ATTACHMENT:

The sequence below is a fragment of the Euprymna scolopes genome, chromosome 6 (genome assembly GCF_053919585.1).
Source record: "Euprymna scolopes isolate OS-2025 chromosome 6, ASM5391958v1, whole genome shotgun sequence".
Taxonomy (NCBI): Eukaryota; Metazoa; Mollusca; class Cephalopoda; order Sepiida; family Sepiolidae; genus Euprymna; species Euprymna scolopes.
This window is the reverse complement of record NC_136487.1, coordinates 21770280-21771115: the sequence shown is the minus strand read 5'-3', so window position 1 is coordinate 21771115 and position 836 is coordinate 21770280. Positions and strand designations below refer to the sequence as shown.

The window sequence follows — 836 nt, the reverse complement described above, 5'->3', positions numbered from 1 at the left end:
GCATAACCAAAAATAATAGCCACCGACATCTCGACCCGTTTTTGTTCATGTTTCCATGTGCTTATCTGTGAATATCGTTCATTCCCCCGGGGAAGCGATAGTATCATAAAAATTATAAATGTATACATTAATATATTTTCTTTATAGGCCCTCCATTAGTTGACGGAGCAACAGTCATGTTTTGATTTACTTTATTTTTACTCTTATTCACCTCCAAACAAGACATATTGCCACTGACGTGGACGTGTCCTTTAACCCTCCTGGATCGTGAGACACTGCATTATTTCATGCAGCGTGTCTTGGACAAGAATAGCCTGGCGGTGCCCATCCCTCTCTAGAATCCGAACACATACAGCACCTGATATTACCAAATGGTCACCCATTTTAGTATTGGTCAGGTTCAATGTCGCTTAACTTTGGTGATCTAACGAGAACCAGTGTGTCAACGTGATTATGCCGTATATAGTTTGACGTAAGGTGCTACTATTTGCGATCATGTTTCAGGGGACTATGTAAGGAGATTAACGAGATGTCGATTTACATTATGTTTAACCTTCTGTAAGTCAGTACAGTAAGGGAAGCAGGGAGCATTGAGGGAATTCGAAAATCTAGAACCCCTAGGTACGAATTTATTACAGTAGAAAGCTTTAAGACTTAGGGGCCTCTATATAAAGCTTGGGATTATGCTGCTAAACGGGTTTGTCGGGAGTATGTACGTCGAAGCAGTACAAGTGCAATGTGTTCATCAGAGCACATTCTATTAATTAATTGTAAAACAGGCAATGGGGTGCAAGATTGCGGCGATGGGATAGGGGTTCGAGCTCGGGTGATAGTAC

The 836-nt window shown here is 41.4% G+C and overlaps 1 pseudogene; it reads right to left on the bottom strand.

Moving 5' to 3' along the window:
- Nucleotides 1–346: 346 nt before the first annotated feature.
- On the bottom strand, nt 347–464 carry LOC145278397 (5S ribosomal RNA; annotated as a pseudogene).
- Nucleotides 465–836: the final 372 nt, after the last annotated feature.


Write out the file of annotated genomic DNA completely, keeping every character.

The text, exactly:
The sequence below is a fragment of the Euprymna scolopes genome, chromosome 6 (genome assembly GCF_053919585.1).
Source record: "Euprymna scolopes isolate OS-2025 chromosome 6, ASM5391958v1, whole genome shotgun sequence".
Taxonomy (NCBI): Eukaryota; Metazoa; Mollusca; class Cephalopoda; order Sepiida; family Sepiolidae; genus Euprymna; species Euprymna scolopes.
This window is the reverse complement of record NC_136487.1, coordinates 21770280-21771115: the sequence shown is the minus strand read 5'-3', so window position 1 is coordinate 21771115 and position 836 is coordinate 21770280. Positions and strand designations below refer to the sequence as shown.

The window sequence follows — 836 nt, the reverse complement described above, 5'->3', positions numbered from 1 at the left end:
GCATAACCAAAAATAATAGCCACCGACATCTCGACCCGTTTTTGTTCATGTTTCCATGTGCTTATCTGTGAATATCGTTCATTCCCCCGGGGAAGCGATAGTATCATAAAAATTATAAATGTATACATTAATATATTTTCTTTATAGGCCCTCCATTAGTTGACGGAGCAACAGTCATGTTTTGATTTACTTTATTTTTACTCTTATTCACCTCCAAACAAGACATATTGCCACTGACGTGGACGTGTCCTTTAACCCTCCTGGATCGTGAGACACTGCATTATTTCATGCAGCGTGTCTTGGACAAGAATAGCCTGGCGGTGCCCATCCCTCTCTAGAATCCGAACACATACAGCACCTGATATTACCAAATGGTCACCCATTTTAGTATTGGTCAGGTTCAATGTCGCTTAACTTTGGTGATCTAACGAGAACCAGTGTGTCAACGTGATTATGCCGTATATAGTTTGACGTAAGGTGCTACTATTTGCGATCATGTTTCAGGGGACTATGTAAGGAGATTAACGAGATGTCGATTTACATTATGTTTAACCTTCTGTAAGTCAGTACAGTAAGGGAAGCAGGGAGCATTGAGGGAATTCGAAAATCTAGAACCCCTAGGTACGAATTTATTACAGTAGAAAGCTTTAAGACTTAGGGGCCTCTATATAAAGCTTGGGATTATGCTGCTAAACGGGTTTGTCGGGAGTATGTACGTCGAAGCAGTACAAGTGCAATGTGTTCATCAGAGCACATTCTATTAATTAATTGTAAAACAGGCAATGGGGTGCAAGATTGCGGCGATGGGATAGGGGTTCGAGCTCGGGTGATAGTAC

The 836-nt window shown here is 41.4% G+C and overlaps 1 pseudogene; it reads right to left on the bottom strand.

Moving 5' to 3' along the window:
- Nucleotides 1–346: 346 nt before the first annotated feature.
- On the bottom strand, nt 347–464 carry LOC145278397 (5S ribosomal RNA; annotated as a pseudogene).
- Nucleotides 465–836: the final 372 nt, after the last annotated feature.